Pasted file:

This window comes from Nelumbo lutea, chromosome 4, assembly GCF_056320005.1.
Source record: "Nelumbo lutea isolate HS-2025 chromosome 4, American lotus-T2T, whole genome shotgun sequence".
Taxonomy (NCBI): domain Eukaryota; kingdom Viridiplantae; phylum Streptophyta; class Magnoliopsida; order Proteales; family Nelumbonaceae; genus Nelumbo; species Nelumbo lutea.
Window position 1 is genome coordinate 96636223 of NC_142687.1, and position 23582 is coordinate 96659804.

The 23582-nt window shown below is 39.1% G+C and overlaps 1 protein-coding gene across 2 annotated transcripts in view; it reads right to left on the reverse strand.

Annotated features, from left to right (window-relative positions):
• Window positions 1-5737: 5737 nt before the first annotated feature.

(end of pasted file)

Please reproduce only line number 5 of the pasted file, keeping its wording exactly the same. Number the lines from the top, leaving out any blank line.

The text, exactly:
The 23582-nt window shown below is 39.1% G+C and overlaps 1 protein-coding gene across 2 annotated transcripts in view; it reads right to left on the reverse strand.